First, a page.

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Amanda Marbais

By September 26th, 2020No Comments

Letters to My Son

Here is a letter to my son about hijacking, ‘brought to you by the letter D,’ he says. It begins with deception, the plot of Columbo which leads to Homeland. This is the story of Jack Bauer. This is the intentional construction of a narrative. It begins in bowed legs, rising through a curved spine. My son leans into lies. The doctor says he’ll stay flexed until the winnowing of his infant body. Do you think, if he lies long enough, rewiring will hurt?

Son, it might not be bad–the hide, the tusks, the glut of nostalgic shows on your DVR, how blood sounds in a blister. What do the billboards say about your life? Even as they razed us, the cheers continued. You are not DJ Jazzy Jeff. But, sometimes I hear you cry. The ‘90s have scattered to the coroners. Were you aware that cooperation makes cucks of everyone? Is it so important to wink? Must everything be cloaked in layers of irony?

Son, it wasn’t always this way, the wolves shot point blank, helicopters beating like owls. I once went to college. My son, here the debris sprouts legs. During an eclipse, warped metal and ash still sing. Here’s the new world. Because you’ve shed it in the first year. All the while, the cities lost their feet.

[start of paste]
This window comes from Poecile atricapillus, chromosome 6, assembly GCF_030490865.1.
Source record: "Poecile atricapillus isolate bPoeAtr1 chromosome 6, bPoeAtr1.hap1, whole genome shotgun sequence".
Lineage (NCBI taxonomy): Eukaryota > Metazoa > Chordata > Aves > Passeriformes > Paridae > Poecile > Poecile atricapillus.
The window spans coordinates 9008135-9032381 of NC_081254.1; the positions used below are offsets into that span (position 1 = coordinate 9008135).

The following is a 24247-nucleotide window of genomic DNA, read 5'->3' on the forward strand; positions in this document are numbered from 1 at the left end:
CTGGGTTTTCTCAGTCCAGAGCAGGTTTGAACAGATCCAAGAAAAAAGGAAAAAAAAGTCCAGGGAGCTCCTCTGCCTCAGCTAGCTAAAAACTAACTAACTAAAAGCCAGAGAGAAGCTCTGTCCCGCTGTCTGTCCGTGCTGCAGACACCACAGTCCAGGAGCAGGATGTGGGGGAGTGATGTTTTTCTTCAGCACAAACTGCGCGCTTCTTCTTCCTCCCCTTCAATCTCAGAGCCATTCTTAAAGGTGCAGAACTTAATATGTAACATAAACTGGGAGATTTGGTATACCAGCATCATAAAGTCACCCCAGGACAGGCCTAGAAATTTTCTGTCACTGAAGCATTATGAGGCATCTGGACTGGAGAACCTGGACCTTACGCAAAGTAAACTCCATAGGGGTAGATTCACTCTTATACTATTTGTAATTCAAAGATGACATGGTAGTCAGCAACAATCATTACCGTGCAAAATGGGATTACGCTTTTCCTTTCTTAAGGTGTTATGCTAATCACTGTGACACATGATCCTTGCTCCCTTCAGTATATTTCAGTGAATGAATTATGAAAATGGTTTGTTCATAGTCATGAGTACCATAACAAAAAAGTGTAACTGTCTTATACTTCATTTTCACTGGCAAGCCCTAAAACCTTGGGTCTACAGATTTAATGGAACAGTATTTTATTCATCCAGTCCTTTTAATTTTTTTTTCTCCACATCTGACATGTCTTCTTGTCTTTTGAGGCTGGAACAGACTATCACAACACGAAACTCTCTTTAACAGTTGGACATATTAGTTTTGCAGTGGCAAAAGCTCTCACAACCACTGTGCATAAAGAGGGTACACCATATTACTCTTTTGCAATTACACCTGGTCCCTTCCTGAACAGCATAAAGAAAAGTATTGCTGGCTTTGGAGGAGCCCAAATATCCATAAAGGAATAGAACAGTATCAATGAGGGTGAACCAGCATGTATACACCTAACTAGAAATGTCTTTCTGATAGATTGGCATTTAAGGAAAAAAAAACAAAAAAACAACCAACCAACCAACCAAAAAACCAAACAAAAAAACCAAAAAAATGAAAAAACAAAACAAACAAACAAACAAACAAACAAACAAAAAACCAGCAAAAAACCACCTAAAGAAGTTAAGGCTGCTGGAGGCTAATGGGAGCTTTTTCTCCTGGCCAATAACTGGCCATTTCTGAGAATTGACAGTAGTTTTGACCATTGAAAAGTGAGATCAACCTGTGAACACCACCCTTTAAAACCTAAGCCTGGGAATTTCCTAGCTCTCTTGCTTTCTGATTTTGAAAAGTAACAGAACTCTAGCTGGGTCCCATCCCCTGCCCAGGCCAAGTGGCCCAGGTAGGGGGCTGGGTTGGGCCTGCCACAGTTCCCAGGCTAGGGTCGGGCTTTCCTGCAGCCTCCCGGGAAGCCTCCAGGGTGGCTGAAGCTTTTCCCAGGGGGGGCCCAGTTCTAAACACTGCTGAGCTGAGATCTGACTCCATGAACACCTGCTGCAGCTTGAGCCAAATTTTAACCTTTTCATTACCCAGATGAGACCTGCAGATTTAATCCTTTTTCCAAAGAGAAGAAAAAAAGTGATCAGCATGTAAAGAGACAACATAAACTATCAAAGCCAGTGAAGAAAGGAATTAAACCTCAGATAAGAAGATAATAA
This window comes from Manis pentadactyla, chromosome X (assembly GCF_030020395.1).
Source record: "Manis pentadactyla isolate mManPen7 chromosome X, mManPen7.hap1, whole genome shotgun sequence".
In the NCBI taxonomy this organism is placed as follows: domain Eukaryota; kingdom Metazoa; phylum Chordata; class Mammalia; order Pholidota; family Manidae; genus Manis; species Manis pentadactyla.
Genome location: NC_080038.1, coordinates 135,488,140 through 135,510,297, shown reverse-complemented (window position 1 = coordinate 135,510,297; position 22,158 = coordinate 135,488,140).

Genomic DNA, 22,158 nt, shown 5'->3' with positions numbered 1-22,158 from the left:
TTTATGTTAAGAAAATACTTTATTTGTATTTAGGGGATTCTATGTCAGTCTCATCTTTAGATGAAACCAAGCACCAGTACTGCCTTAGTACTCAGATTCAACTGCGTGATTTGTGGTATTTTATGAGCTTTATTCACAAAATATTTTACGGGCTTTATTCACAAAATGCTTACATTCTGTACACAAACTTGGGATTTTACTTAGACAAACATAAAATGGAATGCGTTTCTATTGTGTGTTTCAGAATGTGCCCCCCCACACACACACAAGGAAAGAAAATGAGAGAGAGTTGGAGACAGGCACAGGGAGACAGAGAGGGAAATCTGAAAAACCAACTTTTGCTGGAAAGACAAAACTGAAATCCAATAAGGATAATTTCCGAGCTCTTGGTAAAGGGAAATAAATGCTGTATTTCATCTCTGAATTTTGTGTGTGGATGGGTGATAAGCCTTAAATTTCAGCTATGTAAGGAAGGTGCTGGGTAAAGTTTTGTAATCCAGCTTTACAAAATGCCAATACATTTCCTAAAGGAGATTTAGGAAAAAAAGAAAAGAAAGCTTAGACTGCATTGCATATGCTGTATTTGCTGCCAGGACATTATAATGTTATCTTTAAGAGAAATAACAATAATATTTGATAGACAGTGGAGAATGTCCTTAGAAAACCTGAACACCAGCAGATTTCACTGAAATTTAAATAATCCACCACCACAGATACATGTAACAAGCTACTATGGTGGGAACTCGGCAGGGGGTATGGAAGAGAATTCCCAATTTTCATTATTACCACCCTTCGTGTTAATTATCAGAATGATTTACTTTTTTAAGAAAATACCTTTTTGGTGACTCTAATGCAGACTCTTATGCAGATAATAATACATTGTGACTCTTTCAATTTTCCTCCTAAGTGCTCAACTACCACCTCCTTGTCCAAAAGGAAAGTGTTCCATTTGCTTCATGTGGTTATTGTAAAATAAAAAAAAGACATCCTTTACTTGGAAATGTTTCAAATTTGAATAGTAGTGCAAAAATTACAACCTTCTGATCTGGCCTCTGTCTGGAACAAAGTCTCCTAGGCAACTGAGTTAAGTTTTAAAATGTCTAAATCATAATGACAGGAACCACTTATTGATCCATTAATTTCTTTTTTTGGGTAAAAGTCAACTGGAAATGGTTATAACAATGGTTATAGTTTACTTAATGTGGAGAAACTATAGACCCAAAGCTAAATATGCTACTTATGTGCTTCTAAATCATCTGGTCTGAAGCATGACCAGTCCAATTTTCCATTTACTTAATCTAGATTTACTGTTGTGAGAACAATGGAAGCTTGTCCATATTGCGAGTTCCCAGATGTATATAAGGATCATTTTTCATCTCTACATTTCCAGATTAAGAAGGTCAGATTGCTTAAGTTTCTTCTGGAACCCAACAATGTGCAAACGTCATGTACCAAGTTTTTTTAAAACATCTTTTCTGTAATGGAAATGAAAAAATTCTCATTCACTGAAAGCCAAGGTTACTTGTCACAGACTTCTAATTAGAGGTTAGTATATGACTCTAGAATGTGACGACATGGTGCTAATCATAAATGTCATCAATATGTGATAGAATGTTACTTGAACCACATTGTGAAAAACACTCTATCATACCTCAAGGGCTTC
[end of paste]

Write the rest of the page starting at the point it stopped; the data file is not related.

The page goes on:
Son, what do you know about collusion? Once I saw a girl fight a man in the street. Don’t look away. Do not sit on the couch, your feet braced by rebar and trash. Come up on it. Didn’t I teach you hope? You can ignore the burst of alarms, but age is cursory. At one time our concerns were logged, recorded, felt. But, maybe we’ve been preparing for this, since I was younger than you now.

Son, it hasn’t always been this restrictive. The fissures. The retelling. At night you slam your feet on my torso. Shame settles in the milk blisters rimming your mouth, and our spines have a volume of rage and ineptness. Look how blended our dreams have become. It’s better to be gentle. Desire isn’t everything. But, by now, you know, it’s become increasingly hard to forget.





Amanda Marbais‘ fiction has appeared in The Collagist, Moon City, Joyland, McSweeney’s Internet Tendency, Apalachee Review, and many other journals. She’s written reviews and cultural essays for Your Impossible Voice and.